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Published - Fri, 17 Nov 2023

Basics Of Indian Slide Guitar

Created by - Rakesh Kumar

Basics Of Indian Slide Guitar

This course is for beginners wishing to learn the Indian slide guitar, also known as Mohan Veena or Hindustani Slide Guitar. Students pursuing this course will not only learn to play the Mohan Veena / Hindustani Slide Guitars, they will also learn to play the acoustic guitar. By the end of this course, students will be able to render a Bollywood classic song, an English song on the acoustic or play any one of 5 basic ragas on the slide guitar or Mohan Veena.

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Published - Fri, 17 Nov 2023

Top Dancing Styles and Their Benefits

Created by - Rakesh Kumar

Top Dancing Styles and Their Benefits

Tap your feet with the beats of music. You can summarize the rhythms of the world in a single activity – dance.Where there is rhythm, here is dance too. You can find rhythm everywhere, be it soft beats of the heart, the swirl of leaves, or the splash of water.Dance is the way to express all of your emotions! People are expressing themselves through dancing since the genesis of time.Some dance forms have their roots that go back epochs; others are born in the contemporary world.All the dance styles have its own style. But, they are united by their shared goal of expressing and celebrating human the body and mind.Dancing is, no doubt, the best form of artistic expression.It is beautifully said by the English Ballet Master John Weaver that“Dancing is an elegant, and regular movement, harmoniously composed of beautiful attitudes, and contrasted graceful posture of the body, and parts thereof.”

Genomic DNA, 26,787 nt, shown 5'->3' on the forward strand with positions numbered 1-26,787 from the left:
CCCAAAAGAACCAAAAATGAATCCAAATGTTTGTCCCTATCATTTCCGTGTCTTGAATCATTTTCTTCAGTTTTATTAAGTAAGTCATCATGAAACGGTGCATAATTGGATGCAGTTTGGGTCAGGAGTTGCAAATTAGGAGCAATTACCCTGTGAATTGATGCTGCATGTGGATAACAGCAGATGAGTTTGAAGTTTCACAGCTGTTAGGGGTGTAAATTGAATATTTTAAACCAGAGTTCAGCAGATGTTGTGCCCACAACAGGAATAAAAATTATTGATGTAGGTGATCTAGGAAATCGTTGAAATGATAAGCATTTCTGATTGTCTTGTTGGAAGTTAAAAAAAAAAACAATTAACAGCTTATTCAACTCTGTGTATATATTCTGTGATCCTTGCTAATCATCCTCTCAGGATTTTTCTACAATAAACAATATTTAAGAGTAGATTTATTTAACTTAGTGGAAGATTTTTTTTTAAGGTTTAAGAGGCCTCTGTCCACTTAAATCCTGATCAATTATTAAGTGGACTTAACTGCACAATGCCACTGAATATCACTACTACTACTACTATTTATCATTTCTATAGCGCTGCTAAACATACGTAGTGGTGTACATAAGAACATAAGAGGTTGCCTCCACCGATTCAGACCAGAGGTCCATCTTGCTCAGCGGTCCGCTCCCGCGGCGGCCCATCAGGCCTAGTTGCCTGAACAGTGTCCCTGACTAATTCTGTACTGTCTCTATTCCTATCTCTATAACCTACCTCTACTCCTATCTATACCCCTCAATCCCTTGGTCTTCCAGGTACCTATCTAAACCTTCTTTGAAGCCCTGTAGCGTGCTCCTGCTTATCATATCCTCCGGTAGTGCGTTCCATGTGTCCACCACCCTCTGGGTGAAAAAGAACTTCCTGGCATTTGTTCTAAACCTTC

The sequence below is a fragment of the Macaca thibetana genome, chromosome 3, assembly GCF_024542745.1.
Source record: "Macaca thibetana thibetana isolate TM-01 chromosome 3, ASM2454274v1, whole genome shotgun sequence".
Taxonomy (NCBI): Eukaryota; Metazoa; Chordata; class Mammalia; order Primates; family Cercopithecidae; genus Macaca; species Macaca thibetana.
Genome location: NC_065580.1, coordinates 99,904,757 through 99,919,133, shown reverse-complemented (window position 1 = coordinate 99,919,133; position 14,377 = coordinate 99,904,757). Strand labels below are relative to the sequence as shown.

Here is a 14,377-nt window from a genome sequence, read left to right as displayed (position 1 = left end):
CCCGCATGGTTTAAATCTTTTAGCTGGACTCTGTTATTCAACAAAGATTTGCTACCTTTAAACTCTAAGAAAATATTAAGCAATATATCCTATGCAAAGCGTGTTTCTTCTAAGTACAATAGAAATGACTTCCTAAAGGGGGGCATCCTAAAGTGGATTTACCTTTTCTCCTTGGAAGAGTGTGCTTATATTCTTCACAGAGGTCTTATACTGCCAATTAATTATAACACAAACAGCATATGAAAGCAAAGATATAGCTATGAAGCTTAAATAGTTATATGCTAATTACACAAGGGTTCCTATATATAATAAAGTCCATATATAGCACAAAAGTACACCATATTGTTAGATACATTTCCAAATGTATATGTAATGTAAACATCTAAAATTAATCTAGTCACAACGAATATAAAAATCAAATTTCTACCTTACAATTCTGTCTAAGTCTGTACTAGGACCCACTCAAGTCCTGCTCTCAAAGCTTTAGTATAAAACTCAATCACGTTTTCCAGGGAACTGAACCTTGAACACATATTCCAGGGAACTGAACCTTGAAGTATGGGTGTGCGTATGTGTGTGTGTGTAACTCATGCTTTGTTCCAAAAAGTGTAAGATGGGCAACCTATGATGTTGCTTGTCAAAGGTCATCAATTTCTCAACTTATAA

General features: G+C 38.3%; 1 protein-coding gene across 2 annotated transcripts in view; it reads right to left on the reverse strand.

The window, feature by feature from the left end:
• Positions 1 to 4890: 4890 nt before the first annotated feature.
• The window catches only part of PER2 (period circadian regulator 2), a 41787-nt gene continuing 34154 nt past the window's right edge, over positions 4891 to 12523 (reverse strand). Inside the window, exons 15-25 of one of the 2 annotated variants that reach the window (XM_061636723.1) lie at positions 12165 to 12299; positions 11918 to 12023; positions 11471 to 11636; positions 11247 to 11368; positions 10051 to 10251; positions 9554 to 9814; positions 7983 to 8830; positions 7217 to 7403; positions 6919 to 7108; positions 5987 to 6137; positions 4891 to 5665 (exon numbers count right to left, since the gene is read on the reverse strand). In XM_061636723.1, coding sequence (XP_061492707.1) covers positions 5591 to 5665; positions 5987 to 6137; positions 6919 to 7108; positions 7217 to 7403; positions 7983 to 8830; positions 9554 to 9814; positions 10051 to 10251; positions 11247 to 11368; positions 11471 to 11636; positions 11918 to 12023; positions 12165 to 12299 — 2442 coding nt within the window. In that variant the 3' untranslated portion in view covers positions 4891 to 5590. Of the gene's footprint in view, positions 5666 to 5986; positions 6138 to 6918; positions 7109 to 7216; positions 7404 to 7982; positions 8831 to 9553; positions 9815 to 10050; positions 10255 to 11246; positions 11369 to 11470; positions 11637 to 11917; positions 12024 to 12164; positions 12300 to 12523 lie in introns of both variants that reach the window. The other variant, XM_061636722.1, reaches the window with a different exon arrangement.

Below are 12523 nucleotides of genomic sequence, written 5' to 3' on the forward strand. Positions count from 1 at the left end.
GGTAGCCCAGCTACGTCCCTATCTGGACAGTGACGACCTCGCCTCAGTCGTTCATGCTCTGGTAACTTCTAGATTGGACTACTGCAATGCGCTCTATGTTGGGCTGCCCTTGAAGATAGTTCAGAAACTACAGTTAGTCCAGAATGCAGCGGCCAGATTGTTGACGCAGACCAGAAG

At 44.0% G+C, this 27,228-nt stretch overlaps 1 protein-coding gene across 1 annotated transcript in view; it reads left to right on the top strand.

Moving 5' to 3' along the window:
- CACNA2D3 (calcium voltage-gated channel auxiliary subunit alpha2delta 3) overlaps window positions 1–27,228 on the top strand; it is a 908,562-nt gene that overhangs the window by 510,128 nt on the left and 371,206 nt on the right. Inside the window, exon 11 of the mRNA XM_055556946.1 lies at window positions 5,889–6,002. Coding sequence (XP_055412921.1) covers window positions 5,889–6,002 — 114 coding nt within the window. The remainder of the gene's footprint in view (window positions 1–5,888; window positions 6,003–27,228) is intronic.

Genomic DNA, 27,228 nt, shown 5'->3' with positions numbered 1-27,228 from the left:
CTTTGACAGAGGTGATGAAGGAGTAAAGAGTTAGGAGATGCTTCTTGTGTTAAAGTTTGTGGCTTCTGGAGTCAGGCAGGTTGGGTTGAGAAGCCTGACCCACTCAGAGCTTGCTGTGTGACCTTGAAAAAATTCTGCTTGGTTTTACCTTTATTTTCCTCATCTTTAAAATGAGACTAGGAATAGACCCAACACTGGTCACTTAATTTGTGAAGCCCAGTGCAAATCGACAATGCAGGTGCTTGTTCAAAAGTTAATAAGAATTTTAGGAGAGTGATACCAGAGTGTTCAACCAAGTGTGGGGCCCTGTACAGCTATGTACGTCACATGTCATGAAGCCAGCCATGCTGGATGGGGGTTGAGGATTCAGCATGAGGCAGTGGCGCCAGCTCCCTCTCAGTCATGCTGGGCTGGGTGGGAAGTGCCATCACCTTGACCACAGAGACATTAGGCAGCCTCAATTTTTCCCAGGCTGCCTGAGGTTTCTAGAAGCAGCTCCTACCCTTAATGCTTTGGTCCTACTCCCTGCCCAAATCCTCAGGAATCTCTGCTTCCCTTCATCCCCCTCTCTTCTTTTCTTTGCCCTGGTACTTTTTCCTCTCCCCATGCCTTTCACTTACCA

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Published - Fri, 17 Nov 2023

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Top Dancing Styles and Their Benefits
Top Dancing Styles and Their Benefits
Tap your feet with the beats of music. You can summarize the rhythms of the world in a single activity – dance.Where there is rhythm, here is dance too. You can find rhythm everywhere, be it soft beats of the heart, the swirl of leaves, or the splash of water.Dance is the way to express all of your emotions! People are expressing themselves through dancing since the genesis of time.Some dance forms have their roots that go back epochs; others are born in the contemporary world.All the dance styles have its own style. But, they are united by their shared goal of expressing and celebrating human the body and mind.Dancing is, no doubt, the best form of artistic expression.It is beautifully said by the English Ballet Master John Weaver that“Dancing is an elegant, and regular movement, harmoniously composed of beautiful attitudes, and contrasted graceful posture of the body, and parts thereof.”

Fri, 17 Nov 2023

Basics Of Indian Slide Guitar
Basics Of Indian Slide Guitar
This course is for beginners wishing to learn the Indian slide guitar, also known as Mohan Veena or Hindustani Slide Guitar. Students pursuing this course will not only learn to play the Mohan Veena / Hindustani Slide Guitars, they will also learn to play the acoustic guitar. By the end of this course, students will be able to render a Bollywood classic song, an English song on the acoustic or play any one of 5 basic ragas on the slide guitar or Mohan Veena.

Fri, 17 Nov 2023

6 Ways Higher Education Institutions Can Drive Skills Development for the Workplace of the Future